With an army of mercenaries, through deceit, and after banishing or murdering some 10,000 citizens, Agathocles made himself master of Syracuse and later most of Sicily. Machiavelli wrote of him, "It cannot be called prowess to kill fellow-citizens, to betray friends, to be treacherous, pitiless, and irreligious" and cited him as an example of "those who by their crimes come to be princes." According to the historian Justin, very early in life Agathocles parlayed his remarkable beauty into a career as a prostitute, first for men, and later, after puberty, for women, and then made a living by robbery before becoming a soldier and marrying a rich widow.GI76945. Bronze litra, Calciati II p. 287, 150 Ds 14 Rs 63; BMC Sicily p. 196, 391; SNG ANS 740; SNG Cop 767; HGC 2 1465 var. (R1, 4th Democracy, different controls), aEF, dark sea-green patina, light marks, small spots of light corrosion, flan with ragged edge splits, weight 8.501 g, maximum diameter 26.1 mm, die axis 315o, Syracuse mint, 305 - 295 B.C.; obverse ΣYPAKOΣIΩN, head of young Herakles left, wearing taenia, star (control symbol) behind neck; reverselion walking right, right foreleg raised, club right above, arrow right (control symbol) in exergue; $240.00 (€204.00)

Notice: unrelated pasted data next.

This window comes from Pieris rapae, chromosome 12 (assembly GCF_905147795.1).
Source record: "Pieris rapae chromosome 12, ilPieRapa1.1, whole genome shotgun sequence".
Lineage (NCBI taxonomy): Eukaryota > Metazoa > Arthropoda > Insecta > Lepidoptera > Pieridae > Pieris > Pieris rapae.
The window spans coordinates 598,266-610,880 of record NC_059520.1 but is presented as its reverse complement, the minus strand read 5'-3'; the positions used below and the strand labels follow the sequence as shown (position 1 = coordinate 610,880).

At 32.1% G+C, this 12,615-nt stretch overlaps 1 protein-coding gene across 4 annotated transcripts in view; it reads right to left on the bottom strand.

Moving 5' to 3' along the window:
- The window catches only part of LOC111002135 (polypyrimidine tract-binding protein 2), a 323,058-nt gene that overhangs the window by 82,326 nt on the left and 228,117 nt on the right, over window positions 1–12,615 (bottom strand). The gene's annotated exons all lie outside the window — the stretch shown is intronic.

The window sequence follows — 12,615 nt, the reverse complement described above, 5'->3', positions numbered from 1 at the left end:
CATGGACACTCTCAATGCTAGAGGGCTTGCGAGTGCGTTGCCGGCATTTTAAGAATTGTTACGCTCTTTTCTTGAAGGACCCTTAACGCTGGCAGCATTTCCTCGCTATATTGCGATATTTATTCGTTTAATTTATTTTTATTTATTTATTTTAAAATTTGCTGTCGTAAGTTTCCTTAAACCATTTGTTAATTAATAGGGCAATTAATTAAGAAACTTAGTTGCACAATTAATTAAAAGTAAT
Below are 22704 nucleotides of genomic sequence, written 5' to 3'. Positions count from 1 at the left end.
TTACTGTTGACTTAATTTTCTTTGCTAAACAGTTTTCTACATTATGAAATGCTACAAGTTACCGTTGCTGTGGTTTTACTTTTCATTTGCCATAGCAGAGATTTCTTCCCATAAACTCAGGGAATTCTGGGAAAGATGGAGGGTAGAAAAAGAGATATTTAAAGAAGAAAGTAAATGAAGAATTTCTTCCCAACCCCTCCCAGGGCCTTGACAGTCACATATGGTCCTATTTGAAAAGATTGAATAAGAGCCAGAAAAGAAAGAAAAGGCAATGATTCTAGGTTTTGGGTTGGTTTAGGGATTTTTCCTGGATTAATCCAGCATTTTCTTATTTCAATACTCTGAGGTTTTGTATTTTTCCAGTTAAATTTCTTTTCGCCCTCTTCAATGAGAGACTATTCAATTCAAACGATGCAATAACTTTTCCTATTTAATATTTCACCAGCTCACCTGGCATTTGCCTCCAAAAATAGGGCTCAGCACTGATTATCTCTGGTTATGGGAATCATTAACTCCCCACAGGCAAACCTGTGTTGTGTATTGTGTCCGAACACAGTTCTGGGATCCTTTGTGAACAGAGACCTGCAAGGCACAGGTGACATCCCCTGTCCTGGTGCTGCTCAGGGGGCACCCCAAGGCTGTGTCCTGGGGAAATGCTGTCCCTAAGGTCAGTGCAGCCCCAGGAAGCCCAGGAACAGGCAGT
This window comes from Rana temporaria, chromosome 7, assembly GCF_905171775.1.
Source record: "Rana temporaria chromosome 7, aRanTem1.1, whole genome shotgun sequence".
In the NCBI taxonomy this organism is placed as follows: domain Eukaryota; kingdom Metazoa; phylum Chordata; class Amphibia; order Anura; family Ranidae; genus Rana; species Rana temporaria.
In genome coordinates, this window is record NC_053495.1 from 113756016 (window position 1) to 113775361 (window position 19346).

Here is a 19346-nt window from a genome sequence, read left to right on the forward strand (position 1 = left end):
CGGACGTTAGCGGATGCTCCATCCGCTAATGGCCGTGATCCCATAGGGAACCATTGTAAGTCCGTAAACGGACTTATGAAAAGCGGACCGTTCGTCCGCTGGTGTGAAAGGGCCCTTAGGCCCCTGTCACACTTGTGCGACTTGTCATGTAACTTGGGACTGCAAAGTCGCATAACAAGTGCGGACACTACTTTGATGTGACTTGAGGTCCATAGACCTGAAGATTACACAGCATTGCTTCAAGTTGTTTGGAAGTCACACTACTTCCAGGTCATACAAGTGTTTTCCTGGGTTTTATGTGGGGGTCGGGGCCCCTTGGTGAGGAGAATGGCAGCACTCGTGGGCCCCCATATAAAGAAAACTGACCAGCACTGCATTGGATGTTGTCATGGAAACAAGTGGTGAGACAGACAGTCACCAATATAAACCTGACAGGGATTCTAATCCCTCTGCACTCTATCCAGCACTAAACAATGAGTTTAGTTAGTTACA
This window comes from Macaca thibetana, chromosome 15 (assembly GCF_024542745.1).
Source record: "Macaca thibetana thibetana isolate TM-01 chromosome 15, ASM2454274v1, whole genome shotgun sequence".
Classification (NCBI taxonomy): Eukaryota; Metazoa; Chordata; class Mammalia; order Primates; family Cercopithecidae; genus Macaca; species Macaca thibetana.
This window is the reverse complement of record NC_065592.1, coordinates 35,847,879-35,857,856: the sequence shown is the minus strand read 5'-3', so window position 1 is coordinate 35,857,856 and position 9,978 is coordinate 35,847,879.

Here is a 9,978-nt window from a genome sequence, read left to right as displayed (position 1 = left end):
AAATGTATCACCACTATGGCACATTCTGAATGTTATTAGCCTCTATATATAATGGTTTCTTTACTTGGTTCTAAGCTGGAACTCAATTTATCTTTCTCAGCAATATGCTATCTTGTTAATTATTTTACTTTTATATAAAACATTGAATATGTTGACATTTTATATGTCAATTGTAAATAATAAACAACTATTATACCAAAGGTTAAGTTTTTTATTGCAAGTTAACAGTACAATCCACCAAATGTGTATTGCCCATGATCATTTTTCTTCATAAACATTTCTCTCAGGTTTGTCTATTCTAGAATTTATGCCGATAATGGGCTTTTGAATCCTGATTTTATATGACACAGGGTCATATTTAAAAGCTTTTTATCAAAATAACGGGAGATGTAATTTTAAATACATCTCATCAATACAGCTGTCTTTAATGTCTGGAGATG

Diadumenian, Mid May - 8 June 218 A.D., Hierapolis, Cyrrhestica, Syria